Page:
Is this year going to be your first election?

  4. Please can you show UKIP result for every polling report, not just when they are above the lib dems. Thank you

  5. @ Colin

    “We hear a lot about Bank losses-but not so much about the people bearing them-the shareholders.

    Not all are large institutional investors.”

    That’s why I support all the bailouts of large financial institutions. Because as angry as people might be at the leaders of these organizations, allowing many of these institutions to fail would destroy lots of small investors and shareholders.

  6. @R Huckle

    He was my candidate for next chancellor, if for some reason Osborne had to go.

    I did speculate that Hammond could follow the John Major route to the top: three months as foreign sec (read defence) then chancellor, then PM… but the schedule has slipped a bit.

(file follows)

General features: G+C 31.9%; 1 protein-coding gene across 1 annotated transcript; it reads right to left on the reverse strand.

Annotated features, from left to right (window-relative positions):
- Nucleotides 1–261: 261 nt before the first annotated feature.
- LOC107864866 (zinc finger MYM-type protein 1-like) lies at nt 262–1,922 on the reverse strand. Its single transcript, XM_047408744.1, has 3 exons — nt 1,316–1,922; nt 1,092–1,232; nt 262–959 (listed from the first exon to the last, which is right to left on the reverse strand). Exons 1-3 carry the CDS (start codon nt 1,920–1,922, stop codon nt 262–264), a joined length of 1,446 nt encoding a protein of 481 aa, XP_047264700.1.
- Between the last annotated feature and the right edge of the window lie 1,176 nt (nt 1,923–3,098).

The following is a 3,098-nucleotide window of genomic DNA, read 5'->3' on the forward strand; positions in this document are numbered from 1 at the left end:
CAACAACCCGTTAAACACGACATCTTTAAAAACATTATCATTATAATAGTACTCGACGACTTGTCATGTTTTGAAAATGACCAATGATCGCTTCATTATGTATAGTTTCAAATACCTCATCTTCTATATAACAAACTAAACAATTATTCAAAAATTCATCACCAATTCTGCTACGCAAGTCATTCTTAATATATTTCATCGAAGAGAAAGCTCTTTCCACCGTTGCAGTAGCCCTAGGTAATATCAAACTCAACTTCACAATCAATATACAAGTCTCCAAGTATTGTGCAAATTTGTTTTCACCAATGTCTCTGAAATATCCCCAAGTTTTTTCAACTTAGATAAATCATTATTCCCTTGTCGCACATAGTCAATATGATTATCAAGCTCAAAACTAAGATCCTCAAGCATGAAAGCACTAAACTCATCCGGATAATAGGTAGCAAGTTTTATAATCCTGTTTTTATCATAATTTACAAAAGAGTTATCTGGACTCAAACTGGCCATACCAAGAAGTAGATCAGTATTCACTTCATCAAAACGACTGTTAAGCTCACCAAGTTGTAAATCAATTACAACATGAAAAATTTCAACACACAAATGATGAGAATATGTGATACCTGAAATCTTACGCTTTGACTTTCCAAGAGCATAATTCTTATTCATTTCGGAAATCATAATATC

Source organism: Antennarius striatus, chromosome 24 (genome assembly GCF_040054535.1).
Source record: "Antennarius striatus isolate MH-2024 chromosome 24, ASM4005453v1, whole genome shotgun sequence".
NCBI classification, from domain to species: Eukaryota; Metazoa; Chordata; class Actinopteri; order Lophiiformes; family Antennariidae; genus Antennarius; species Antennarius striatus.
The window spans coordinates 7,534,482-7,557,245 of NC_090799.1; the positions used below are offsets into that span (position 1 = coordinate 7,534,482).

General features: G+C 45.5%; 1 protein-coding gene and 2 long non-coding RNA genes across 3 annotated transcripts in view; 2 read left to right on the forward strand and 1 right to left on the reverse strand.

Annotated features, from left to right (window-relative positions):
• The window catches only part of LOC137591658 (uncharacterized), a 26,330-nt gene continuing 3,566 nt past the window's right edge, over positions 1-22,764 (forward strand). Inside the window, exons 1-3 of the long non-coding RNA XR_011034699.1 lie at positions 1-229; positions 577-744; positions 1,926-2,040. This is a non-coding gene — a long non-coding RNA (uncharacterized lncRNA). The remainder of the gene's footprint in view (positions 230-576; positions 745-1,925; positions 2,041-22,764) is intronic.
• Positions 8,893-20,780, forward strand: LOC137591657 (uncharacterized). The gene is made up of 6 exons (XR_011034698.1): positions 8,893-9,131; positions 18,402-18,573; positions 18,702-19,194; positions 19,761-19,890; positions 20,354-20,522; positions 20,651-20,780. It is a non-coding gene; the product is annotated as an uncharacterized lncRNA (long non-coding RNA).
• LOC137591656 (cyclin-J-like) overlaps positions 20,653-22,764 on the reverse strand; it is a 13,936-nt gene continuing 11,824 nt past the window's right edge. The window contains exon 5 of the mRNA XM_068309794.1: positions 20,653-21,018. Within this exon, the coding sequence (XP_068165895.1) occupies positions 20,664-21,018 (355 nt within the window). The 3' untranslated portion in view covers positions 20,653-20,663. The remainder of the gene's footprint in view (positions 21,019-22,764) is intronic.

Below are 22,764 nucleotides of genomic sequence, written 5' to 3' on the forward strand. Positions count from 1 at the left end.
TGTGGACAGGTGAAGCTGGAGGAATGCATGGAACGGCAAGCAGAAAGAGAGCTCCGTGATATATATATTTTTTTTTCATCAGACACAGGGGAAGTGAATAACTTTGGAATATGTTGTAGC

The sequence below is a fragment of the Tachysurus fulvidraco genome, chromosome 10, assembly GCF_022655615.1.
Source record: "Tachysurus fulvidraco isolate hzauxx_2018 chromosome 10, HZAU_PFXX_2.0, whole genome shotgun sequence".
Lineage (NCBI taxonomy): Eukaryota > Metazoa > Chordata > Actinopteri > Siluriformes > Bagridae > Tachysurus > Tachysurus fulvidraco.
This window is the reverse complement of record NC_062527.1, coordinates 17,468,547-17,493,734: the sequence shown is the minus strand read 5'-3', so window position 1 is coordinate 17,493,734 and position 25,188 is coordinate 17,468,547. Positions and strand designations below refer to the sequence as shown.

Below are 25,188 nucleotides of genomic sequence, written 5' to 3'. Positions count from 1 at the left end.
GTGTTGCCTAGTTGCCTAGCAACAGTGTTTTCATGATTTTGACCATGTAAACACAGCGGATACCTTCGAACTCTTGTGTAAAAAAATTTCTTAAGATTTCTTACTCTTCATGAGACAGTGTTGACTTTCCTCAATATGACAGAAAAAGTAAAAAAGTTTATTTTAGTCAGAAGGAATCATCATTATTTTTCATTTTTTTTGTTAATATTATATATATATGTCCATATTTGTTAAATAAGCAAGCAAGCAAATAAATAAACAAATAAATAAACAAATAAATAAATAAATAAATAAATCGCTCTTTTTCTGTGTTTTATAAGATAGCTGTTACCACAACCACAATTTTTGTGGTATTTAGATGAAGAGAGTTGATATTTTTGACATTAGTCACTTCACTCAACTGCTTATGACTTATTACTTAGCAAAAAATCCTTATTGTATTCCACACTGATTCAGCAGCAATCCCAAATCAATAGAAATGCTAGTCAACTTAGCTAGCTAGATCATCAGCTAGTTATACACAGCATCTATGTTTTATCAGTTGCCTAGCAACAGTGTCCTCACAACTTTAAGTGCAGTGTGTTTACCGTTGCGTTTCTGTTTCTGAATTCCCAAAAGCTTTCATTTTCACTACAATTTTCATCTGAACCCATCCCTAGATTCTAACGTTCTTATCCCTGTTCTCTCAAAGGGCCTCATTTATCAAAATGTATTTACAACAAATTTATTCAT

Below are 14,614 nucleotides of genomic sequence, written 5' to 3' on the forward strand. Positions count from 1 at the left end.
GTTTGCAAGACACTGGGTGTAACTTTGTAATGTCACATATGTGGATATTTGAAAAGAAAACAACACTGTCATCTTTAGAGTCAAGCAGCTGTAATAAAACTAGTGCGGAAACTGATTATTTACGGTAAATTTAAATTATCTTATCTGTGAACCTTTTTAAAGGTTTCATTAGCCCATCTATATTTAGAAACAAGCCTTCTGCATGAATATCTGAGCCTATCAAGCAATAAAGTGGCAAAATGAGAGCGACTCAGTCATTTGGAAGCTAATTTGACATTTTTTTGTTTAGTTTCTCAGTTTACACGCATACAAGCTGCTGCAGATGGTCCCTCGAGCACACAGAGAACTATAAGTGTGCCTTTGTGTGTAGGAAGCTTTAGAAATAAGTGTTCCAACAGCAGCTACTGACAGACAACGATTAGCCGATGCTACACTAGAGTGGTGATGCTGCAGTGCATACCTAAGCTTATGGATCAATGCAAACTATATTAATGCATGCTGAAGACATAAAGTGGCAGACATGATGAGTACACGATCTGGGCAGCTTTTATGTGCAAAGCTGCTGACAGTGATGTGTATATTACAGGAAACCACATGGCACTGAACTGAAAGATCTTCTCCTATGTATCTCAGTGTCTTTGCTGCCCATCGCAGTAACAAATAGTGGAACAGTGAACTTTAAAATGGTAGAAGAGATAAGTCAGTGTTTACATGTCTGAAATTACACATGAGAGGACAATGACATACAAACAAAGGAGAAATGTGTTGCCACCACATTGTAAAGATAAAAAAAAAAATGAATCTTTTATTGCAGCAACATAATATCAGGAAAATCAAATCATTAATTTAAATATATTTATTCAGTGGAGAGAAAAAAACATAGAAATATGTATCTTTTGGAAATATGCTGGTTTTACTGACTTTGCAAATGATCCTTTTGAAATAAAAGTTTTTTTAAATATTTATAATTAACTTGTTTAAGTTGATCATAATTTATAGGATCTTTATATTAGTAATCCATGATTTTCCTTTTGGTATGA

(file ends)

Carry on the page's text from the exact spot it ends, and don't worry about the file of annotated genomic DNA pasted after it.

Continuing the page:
7. R HUCKLE

    @”Would Philip Hammond be a good choice ?”

    I hope the question is never asked in unfortunate circumstances.

    But if it has to be asked, my answer would be- absolutely.

  8. I think David Davis would be a far better choice for PM…Hammond could be an interim PM…A bean counter does not a great leader make.

  9. Good Evening all.
    I think the Cons and the L.Dems will stick together under DC and NC. Then I think in 2014 they will separate in time for party conferences.

    I then think the GE result could well be as close as the 1910 and Feb 1974 result.

  10. @R Huckle – “What are the chances of a leadership contest within the next 12 months ?”

    Very little, by the look of it. The 1922 elections have resulted in 11 of 12 committee places going to the ‘301’ group of Cameroon loyalists, with only one significant failure. These are the 2010 intake who have effectively organised to oust the old guard, although their victory hasn’t come without causing a deal of friction with traditionalists. It’s actually a pretty solid triumph for Cameron and Osborne, although there is already talk of an alternative group of traditionalists being established, and it does accentuate the deep splits within Tory ranks – far deeper, I suspect, than in Lib Dem or Labour ranks.